Psychologist David Myers, author of “America-the great paradox” reports, “We are better paid, better fed, better housed, better educated and healthier than ever before¢â‚¬¦yet for 30 years America slid into a deepening social recession¢â‚¬¦ The divorce rate has doubled, the teen suicide has tripled, the recorded violent crime rate has quadrupled, the prison population has quintupled, the % of babies born to unmarried parents has sextupled, cohabitation has increased sevenfold and depression has soared to ten times the pre-World War II level, by one estimate.”

Increasingly we are all realizing that we suffer a spiritual deficit in our country.

The result? According to George Gallup 82% of Americans say they are spiritual seekers and 52% say they have talked about spiritual issues in the previous 24 hours.

WHY? Augustine said of God: “you have made us for yourself and our hearts are restless until they find their rest in you.” Pascal added, “in each human is a God-shaped vacuum that only God can fill.” It is in God we find our greatest fulfillment, shape our highest aspirations and experience the unconditional love and forgiveness in our regrettable moments.

As a talk show host I have been privileged to interview some of the great writers of the 20th century. It is amazing how many of them are focused on the search for God.

Norman Mailer, who won the national book award at 26 years of age, told me at the age of 70 that his one pre-occupation is God, saying, “I’m obsessed with God.”

Robert Stone, author of the “Damascus Gate,” talked of “leaving religion and 20 years later waking up and feeling like half my head was missing.” He reported to me, “I think it happens to a lot of people. You leave religion with a tremendous sense of liberation and then years later you discover that something really important is missing. And you either start all over again and go back and try to reclaim it, or else you substitute something else for it. There is that element of man as Pascal said, ¢â‚¬Ëœthe world everywhere gives evidence of a vanished God and man in all his actions gives evidence of a longing for that God. So you make do in small ways. One way or other you’ve got to fill that space somehow.”

The youthful Douglas Coupland, who coined the term Generation X, went on to write “Life After God.” Describing a life without any religious instruction or upbringing, near the end of the book he confesses in hushed tones, “Now here is my secret. I tell it to you with an openness of heart that I doubt I shall ever achieve again, so I pray that you are in a quiet room as you hear these words. My secret is that I need God I am sick and can no longer make it alone. I need God to help me give, because I no longer seem capable of giving; to help me be kind, as I no longer seem capable of kindness; to help me love, as I seem beyond able to love.”

Class of 2003, your generation is spiritually hungry, but is leaving religion. A University of Chicago study shows that statistically, the majority of 18-22 year olds will decide they will no longer participate in the faith of their fathers. Why? George Barna reports that yours is a generation that never encountered God in worship, finds it’s strongest ¢â‚¬Ëœtribal connections’ outside of church, felt religious instruction lacked relevance for life, and saw little in your parents practice of religion that compels you to claim their tradition as your own.

I want to give you a piece of ADVICE I was given at your age that made a difference. Though raised in a Christian home, I was ¢â‚¬Ëœturned off’ to Christianity. I felt like the character in “Hannah and Her Sisters” who said,” if Jesus saw the things being done in his name it would make him puke.”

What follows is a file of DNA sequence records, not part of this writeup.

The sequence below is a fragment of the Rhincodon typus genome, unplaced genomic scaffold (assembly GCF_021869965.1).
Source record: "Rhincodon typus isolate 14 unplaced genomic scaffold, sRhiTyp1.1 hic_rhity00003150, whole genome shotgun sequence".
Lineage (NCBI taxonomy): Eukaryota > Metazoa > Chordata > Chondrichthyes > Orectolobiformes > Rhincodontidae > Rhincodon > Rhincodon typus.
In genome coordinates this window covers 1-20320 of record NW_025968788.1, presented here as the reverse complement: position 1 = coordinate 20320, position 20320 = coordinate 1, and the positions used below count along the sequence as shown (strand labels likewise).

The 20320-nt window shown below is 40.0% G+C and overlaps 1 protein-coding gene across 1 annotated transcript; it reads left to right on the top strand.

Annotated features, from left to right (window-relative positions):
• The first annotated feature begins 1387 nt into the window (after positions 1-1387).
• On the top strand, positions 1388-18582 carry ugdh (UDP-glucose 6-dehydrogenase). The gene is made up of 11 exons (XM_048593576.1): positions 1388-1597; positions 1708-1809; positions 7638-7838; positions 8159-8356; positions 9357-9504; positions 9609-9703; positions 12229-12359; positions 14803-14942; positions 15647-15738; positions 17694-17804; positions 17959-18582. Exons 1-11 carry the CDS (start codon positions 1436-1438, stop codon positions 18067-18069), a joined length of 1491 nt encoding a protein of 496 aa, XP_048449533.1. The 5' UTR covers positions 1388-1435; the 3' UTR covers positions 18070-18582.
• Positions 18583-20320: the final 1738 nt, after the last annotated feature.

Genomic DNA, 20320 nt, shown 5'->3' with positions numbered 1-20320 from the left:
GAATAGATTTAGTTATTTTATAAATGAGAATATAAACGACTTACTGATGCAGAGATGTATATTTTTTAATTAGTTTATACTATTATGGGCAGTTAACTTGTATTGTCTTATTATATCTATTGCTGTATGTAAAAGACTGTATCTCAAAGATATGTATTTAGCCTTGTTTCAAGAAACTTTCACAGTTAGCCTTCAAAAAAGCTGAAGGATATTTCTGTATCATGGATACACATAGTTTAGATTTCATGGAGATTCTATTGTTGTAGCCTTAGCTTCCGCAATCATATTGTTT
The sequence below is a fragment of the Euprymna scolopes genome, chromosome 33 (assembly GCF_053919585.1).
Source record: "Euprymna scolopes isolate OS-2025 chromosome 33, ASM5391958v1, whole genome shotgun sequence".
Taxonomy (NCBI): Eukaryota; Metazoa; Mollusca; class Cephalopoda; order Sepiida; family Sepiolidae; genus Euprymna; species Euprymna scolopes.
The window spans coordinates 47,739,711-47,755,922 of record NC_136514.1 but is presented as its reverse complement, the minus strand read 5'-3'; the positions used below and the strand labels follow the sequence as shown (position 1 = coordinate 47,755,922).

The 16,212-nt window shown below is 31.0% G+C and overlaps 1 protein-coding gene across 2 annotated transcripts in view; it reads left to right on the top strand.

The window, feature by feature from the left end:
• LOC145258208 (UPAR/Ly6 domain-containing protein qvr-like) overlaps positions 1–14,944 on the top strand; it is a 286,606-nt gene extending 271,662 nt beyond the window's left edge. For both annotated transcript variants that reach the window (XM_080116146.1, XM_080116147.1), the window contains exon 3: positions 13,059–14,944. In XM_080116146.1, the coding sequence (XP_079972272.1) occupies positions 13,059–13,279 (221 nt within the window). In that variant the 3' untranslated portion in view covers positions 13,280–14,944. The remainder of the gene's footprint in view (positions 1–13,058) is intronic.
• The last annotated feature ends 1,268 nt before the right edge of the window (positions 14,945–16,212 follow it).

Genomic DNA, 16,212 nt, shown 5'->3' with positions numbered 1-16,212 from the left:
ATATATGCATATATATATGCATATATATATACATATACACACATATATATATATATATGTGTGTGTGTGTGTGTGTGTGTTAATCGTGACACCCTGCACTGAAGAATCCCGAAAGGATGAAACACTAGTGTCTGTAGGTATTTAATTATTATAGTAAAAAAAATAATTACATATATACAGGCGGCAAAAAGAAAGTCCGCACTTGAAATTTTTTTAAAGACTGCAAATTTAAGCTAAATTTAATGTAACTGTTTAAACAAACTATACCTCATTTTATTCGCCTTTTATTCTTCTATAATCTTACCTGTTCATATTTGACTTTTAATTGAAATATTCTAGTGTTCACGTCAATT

The advice I received? Do not cut yourself off from your spiritual roots. Before you jettison your religious tradition, make sure you understand it for yourself. Until I read the gospels for myself and discovered the radical Jesus for myself, I did not embrace my Christian faith and make my decision to live my life for one I believe died for me and called himself the way the truth and the life.

I am not saying this because God needs a Public Relations expert. I’m saying it because you want to look back on the life you create and say “it is good,” and I believe with all my heart THERE IS NO GOOD LIFE WIHOUT GOD.

In the movie “About Schmidt,” we meet a retired widower who worries about the failure of his life. He says, “I know we’re all pretty small in the big scheme of things and I suppose the most you can hope for is to make some kind of difference. But what kind of difference have I made? When I am dead and everyone who knew me is dead and nobody remembers I ever existed. What difference will I have made? None. None at all.”

Roger Ebert said of this movie, “most teenagers will probably not be drawn to this movie, but they should attend. Let it be a lesson to them. If they define their lives only in terms of a good job, a good paycheck and a comfortable suburban existence, they could end up like Schmidt, dead in the water.”

Finally. In the movie “Bruce Almighty, ” Bruce is allowed God’s power but with one caveat, he can’t tamper with free will. At one point when the love of his life, Grace, no longer wants to be with him: Bruce turns to God and asks: “How do you make somebody love you without affecting free will?” God replies, “Welcome to my world.”

Gradation marks a point in life where you will now enjoy greater freedom from your parents. Even God has given you freedom to make whatever decisions you want. You are free. I am urging you to use your freedom wisely.

Let this be your prayer in old age. “In the beginning, after graduation, when I went out on my own, I created a life. And now I look at all I made of my life and I can say: It is Good.” Enjoy the Good Life, by creating a life with God at the center